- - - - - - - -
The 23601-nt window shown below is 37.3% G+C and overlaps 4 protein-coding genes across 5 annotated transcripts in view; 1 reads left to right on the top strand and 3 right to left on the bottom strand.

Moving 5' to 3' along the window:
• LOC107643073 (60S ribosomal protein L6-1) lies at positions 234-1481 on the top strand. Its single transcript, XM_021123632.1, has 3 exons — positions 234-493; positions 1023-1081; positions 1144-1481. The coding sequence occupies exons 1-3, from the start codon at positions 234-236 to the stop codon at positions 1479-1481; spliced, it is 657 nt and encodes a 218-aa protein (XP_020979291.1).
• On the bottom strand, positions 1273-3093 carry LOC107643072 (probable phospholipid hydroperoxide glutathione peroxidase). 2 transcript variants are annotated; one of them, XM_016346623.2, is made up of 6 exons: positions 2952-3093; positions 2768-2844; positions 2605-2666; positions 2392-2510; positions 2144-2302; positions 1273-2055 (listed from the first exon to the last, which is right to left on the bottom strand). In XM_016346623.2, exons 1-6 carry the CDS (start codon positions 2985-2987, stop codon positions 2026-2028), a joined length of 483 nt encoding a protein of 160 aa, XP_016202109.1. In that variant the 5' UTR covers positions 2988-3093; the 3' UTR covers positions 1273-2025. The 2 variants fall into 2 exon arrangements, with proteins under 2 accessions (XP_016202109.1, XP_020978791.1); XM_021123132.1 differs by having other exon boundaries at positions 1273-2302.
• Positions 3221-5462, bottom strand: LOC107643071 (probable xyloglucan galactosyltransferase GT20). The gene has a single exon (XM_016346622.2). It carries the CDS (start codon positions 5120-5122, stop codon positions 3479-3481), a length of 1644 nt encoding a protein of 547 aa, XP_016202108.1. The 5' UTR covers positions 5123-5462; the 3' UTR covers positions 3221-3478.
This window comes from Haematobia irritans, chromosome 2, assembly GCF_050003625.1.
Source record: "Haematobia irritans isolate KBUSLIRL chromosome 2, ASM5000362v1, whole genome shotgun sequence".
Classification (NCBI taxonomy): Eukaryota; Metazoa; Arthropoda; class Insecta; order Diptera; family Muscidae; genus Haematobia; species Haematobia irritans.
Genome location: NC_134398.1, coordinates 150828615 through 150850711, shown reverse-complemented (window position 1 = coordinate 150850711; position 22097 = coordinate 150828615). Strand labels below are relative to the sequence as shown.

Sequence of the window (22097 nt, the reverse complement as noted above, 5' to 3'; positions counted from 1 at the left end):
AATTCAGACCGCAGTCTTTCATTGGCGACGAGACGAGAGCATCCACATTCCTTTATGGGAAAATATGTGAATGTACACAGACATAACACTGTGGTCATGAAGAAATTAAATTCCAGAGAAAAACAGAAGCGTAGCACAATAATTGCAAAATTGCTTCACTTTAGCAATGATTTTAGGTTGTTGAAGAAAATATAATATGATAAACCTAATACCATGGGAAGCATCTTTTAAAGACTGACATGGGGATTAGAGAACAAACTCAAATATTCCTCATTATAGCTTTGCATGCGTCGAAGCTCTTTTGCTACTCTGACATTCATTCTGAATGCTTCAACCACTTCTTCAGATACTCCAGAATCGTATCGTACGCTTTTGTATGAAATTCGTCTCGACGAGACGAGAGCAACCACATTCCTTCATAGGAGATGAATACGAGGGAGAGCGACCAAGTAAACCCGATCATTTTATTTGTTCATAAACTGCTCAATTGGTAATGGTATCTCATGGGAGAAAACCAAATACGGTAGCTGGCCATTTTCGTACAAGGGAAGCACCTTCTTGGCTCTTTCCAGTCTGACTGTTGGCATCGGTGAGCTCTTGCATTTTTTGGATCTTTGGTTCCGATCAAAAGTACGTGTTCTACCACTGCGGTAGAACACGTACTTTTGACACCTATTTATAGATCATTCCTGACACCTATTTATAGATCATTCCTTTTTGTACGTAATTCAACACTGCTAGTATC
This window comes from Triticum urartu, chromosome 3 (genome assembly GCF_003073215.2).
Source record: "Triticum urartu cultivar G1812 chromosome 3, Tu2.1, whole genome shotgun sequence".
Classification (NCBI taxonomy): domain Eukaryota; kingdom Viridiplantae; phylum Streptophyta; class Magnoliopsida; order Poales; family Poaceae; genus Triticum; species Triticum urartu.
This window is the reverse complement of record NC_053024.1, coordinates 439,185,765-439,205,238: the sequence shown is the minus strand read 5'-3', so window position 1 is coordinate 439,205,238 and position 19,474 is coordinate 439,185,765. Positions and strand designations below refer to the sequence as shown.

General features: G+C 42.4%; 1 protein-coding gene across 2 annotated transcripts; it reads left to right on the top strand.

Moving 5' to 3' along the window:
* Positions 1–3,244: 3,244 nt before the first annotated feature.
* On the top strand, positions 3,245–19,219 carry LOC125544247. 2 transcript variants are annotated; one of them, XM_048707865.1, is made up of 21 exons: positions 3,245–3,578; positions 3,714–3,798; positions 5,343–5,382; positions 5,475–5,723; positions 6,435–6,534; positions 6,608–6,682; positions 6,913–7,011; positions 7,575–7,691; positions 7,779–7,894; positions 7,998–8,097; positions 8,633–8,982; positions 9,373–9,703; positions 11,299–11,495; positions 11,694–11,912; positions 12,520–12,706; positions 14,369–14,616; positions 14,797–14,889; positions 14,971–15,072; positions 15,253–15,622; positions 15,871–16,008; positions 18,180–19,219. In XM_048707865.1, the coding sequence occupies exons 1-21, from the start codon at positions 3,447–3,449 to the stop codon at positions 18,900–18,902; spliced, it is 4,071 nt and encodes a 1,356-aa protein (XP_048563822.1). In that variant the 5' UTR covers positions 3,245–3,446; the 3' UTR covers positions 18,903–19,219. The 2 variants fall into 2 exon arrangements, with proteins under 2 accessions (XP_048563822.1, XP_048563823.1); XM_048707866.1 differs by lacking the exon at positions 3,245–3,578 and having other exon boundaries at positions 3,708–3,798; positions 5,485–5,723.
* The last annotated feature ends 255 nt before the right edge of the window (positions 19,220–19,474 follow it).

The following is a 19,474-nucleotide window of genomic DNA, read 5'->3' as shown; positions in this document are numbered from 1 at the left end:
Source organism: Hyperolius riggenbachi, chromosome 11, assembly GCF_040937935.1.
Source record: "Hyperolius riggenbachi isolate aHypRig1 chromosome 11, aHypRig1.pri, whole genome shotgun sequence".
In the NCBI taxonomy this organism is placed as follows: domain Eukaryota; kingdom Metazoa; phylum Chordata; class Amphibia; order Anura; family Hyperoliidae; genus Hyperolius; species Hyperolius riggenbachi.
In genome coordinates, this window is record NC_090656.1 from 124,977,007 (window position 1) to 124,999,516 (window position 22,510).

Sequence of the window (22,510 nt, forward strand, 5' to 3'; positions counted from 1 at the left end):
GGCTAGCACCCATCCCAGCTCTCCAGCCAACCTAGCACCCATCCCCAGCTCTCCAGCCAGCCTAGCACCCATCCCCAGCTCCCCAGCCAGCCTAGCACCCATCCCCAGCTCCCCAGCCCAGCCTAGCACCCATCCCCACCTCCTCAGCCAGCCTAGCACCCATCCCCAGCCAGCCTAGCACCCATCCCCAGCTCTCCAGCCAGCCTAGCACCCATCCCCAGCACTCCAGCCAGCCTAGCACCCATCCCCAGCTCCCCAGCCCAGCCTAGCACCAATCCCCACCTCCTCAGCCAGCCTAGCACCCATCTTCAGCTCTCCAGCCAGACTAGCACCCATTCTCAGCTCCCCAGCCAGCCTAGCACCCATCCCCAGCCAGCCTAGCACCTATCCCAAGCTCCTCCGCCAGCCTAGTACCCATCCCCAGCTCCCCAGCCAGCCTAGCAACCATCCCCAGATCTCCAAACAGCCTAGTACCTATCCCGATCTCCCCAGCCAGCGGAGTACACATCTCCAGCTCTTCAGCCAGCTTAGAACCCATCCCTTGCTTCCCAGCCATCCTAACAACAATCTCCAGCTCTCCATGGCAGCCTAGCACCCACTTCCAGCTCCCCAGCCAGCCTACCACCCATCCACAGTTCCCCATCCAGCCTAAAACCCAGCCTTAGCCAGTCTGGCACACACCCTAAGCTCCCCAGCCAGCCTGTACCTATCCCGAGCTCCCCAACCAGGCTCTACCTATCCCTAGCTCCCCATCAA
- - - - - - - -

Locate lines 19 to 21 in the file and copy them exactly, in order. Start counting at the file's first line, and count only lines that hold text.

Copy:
* On the top strand, positions 3,245–19,219 carry LOC125544247. 2 transcript variants are annotated; one of them, XM_048707865.1, is made up of 21 exons: positions 3,245–3,578; positions 3,714–3,798; positions 5,343–5,382; positions 5,475–5,723; positions 6,435–6,534; positions 6,608–6,682; positions 6,913–7,011; positions 7,575–7,691; positions 7,779–7,894; positions 7,998–8,097; positions 8,633–8,982; positions 9,373–9,703; positions 11,299–11,495; positions 11,694–11,912; positions 12,520–12,706; positions 14,369–14,616; positions 14,797–14,889; positions 14,971–15,072; positions 15,253–15,622; positions 15,871–16,008; positions 18,180–19,219. In XM_048707865.1, the coding sequence occupies exons 1-21, from the start codon at positions 3,447–3,449 to the stop codon at positions 18,900–18,902; spliced, it is 4,071 nt and encodes a 1,356-aa protein (XP_048563822.1). In that variant the 5' UTR covers positions 3,245–3,446; the 3' UTR covers positions 18,903–19,219. The 2 variants fall into 2 exon arrangements, with proteins under 2 accessions (XP_048563822.1, XP_048563823.1); XM_048707866.1 differs by lacking the exon at positions 3,245–3,578 and having other exon boundaries at positions 3,708–3,798; positions 5,485–5,723.
* The last annotated feature ends 255 nt before the right edge of the window (positions 19,220–19,474 follow it).

The following is a 19,474-nucleotide window of genomic DNA, read 5'->3' as shown; positions in this document are numbered from 1 at the left end: